↓ Skip to main content

The Status, Quality, and Expansion of the NIH Full-Length cDNA Project: The Mammalian Gene Collection (MGC)

Overview of attention for article published in Genome Research, October 2004
Altmetric Badge

About this Attention Score

  • In the top 5% of all research outputs scored by Altmetric
  • High Attention Score compared to outputs of the same age (94th percentile)
  • High Attention Score compared to outputs of the same age and source (80th percentile)

Mentioned by

news
1 news outlet
twitter
2 tweeters
patent
58 patents
wikipedia
3544 Wikipedia pages

Citations

dimensions_citation
349 Dimensions

Readers on

mendeley
415 Mendeley
citeulike
4 CiteULike
connotea
1 Connotea
You are seeing a free-to-access but limited selection of the activity Altmetric has collected about this research output. Click here to find out more.
Title
The Status, Quality, and Expansion of the NIH Full-Length cDNA Project: The Mammalian Gene Collection (MGC)
Published in
Genome Research, October 2004
DOI 10.1101/gr.2596504
Pubmed ID
Abstract

The National Institutes of Health's Mammalian Gene Collection (MGC) project was designed to generate and sequence a publicly accessible cDNA resource containing a complete open reading frame (ORF) for every human and mouse gene. The project initially used a random strategy to select clones from a large number of cDNA libraries from diverse tissues. Candidate clones were chosen based on 5'-EST sequences, and then fully sequenced to high accuracy and analyzed by algorithms developed for this project. Currently, more than 11,000 human and 10,000 mouse genes are represented in MGC by at least one clone with a full ORF. The random selection approach is now reaching a saturation point, and a transition to protocols targeted at the missing transcripts is now required to complete the mouse and human collections. Comparison of the sequence of the MGC clones to reference genome sequences reveals that most cDNA clones are of very high sequence quality, although it is likely that some cDNAs may carry missense variants as a consequence of experimental artifact, such as PCR, cloning, or reverse transcriptase errors. Recently, a rat cDNA component was added to the project, and ongoing frog (Xenopus) and zebrafish (Danio) cDNA projects were expanded to take advantage of the high-throughput MGC pipeline.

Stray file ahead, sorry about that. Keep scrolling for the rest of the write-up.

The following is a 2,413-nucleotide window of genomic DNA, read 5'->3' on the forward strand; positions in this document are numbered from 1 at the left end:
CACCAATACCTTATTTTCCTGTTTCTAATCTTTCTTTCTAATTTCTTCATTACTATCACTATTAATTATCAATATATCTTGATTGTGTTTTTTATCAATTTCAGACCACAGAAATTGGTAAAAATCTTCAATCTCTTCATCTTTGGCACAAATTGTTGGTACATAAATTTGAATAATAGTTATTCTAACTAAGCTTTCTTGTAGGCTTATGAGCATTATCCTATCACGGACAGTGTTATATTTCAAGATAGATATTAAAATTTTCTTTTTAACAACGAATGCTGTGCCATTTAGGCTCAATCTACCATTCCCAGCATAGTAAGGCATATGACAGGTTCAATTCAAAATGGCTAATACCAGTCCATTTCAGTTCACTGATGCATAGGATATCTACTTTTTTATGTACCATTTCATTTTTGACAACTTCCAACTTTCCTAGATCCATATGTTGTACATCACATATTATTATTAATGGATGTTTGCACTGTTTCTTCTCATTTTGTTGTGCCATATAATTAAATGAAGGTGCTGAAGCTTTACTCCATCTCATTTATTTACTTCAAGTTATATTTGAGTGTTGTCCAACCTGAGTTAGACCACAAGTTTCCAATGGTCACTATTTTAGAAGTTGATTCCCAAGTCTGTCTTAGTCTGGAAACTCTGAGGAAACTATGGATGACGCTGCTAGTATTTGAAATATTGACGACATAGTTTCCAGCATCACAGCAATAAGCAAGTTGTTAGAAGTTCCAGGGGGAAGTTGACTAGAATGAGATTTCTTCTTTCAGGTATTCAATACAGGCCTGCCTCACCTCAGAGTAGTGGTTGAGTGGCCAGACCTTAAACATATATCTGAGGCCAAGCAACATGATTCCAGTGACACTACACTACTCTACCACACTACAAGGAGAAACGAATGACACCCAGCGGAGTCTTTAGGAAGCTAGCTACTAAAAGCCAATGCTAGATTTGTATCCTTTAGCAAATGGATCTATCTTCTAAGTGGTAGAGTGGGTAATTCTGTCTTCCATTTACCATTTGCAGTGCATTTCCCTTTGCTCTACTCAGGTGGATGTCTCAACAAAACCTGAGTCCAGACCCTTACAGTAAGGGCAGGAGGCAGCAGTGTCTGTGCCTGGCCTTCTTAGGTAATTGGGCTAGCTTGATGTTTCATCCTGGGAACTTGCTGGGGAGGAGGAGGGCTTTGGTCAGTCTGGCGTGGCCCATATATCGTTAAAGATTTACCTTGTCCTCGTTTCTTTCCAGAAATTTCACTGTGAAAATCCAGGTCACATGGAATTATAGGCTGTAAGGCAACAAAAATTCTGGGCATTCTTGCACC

Twitter Demographics

The data shown below were collected from the profiles of 2 tweeters who shared this research output. Click here to find out more about how the information was compiled.

Mendeley readers

The data shown below were compiled from readership statistics for 415 Mendeley readers of this research output. Click here to see the associated Mendeley record.

Geographical breakdown

Country Count As %
United Kingdom 12 3%
United States 6 1%
Germany 3 <1%
Spain 2 <1%
Canada 2 <1%
Korea, Republic of 2 <1%
Portugal 1 <1%
China 1 <1%
Switzerland 1 <1%
Other 6 1%
Unknown 379 91%

Demographic breakdown

Readers by professional status Count As %
Student > Ph. D. Student 97 23%
Student > Bachelor 89 21%
Researcher 74 18%
Student > Master 50 12%
Unspecified 22 5%
Other 83 20%
Readers by discipline Count As %
Agricultural and Biological Sciences 202 49%
Biochemistry, Genetics and Molecular Biology 81 20%
Medicine and Dentistry 51 12%
Unspecified 27 7%
Chemistry 12 3%
Other 42 10%

Attention Score in Context

This research output has an Altmetric Attention Score of 29. This is our high-level measure of the quality and quantity of online attention that it has received. This Attention Score, as well as the ranking and number of research outputs shown below, was calculated when the research output was last mentioned on 14 May 2018.
All research outputs
#449,819
of 11,891,627 outputs
Outputs from Genome Research
#329
of 3,298 outputs
Outputs of similar age
#13,523
of 269,670 outputs
Outputs of similar age from Genome Research
#8
of 42 outputs
Altmetric has tracked 11,891,627 research outputs across all sources so far. Compared to these this one has done particularly well and is in the 96th percentile: it's in the top 5% of all research outputs ever tracked by Altmetric.
So far Altmetric has tracked 3,298 research outputs from this source. They typically receive a lot more attention than average, with a mean Attention Score of 13.6. This one has done well, scoring higher than 89% of its peers.
Older research outputs will score higher simply because they've had more time to accumulate mentions. To account for age we can compare this Altmetric Attention Score to the 269,670 tracked outputs that were published within six weeks on either side of this one in any source. This one has done particularly well, scoring higher than 94% of its contemporaries.
We're also able to compare this research output to 42 others from the same source and published within six weeks on either side of this one. This one has done well, scoring higher than 80% of its contemporaries.